1. They all really cared deeply about their customers — some in fact going as far as their “customer’s customer.” In my understanding this is superbly important because they internalized the idea throughout the company that customers exist, therefore we exist. This is a highly important logical chain to complete and also, at the same time, the simplest conclusion to arrive at. I mean, there are no markets without consumers/customers. No economy without those who will also consume the resources it distributes. This is also important to establish what I generally have tended to call “scoping of a company’s influence” in that if say, for example, someone concentrates on their direct customer’s customer, then they are more than likely to also take upon a heightened sense of self-responsibility in their efforts and will be very careful candid planners.
2. They are genuinely organic Leaders — in that they really do handle each situation within its context and with their fair assessment they arrive at a middle-ground for each party involved.
3. They tend to think of profits not just in terms of money. (This was quite hard for me to grasp at first because throughout all of our accounting/finance/controlling classes, sadly there’s just a number which represents profits. But is that all there is to it?)
In 2008 when I was working with an entrepreneur in the US, we were going through that almost-forgotten era of economic meltdown. I am not pointing fingers here (as far as the financial crisis is concerned) because my aim is to present one very particular approach I learnt when all was in shambles. And we were in the transport business (if you recall, these were the hardest hit industries) so I could personally feel the pain the economy was feeling because it was showing up in my books in the numbers. And no matter how much business we tried to capture, the struggles continued. My then-Boss’s approach was — have faith and keep calm. He literally told me everyday that profit isn’t just the money but also the service and comfort we are providing to our customers. I admire him for his grit, really. Despite all the losses we suffered, whenever we gained a new customer, his demeanor was childlike and wonder-some.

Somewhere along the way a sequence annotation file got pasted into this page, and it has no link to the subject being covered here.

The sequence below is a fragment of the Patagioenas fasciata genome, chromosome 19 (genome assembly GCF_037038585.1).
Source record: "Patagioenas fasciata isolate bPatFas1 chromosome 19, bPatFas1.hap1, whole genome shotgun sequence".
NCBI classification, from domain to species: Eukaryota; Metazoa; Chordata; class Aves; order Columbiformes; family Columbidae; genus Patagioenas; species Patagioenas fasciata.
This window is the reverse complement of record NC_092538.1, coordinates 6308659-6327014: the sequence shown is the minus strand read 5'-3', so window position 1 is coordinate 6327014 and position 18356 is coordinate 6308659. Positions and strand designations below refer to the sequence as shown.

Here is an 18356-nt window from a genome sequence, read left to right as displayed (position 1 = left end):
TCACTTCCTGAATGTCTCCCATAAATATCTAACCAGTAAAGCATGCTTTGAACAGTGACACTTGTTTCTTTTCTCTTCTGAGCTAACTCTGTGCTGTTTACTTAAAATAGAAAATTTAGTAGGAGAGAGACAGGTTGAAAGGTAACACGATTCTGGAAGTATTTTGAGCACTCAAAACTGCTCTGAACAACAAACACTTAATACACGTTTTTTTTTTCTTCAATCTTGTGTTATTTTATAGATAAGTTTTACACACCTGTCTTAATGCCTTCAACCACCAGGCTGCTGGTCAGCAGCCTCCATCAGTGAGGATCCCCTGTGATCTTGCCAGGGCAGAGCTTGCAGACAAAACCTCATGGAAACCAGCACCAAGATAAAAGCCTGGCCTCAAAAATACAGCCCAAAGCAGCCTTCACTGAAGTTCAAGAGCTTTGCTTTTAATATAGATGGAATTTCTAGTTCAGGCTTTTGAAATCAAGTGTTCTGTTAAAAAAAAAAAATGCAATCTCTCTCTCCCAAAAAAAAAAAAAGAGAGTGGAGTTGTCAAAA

I learnt later that in his worldview, profit included not just company’s profit but also customer’s profit as well, even though we did not “record/account” it. And that, I think, is an extremely ingenious way to look at it. Sure, our accounting standards may not allow space to really measure them because we are balancing Balance Sheet with a different perspective. But to an entrepreneur, their customer’s profits matter just as much. Profits are also the overall value we are permeating through the interconnected system of markets. Whether or not these are measurable (and to what extent and how) are highly independent definitions and they more than likely will vary as soon as our context and setting of firms change. However, I believe that in an aggregate picture, it should be possible to establish their fair-share.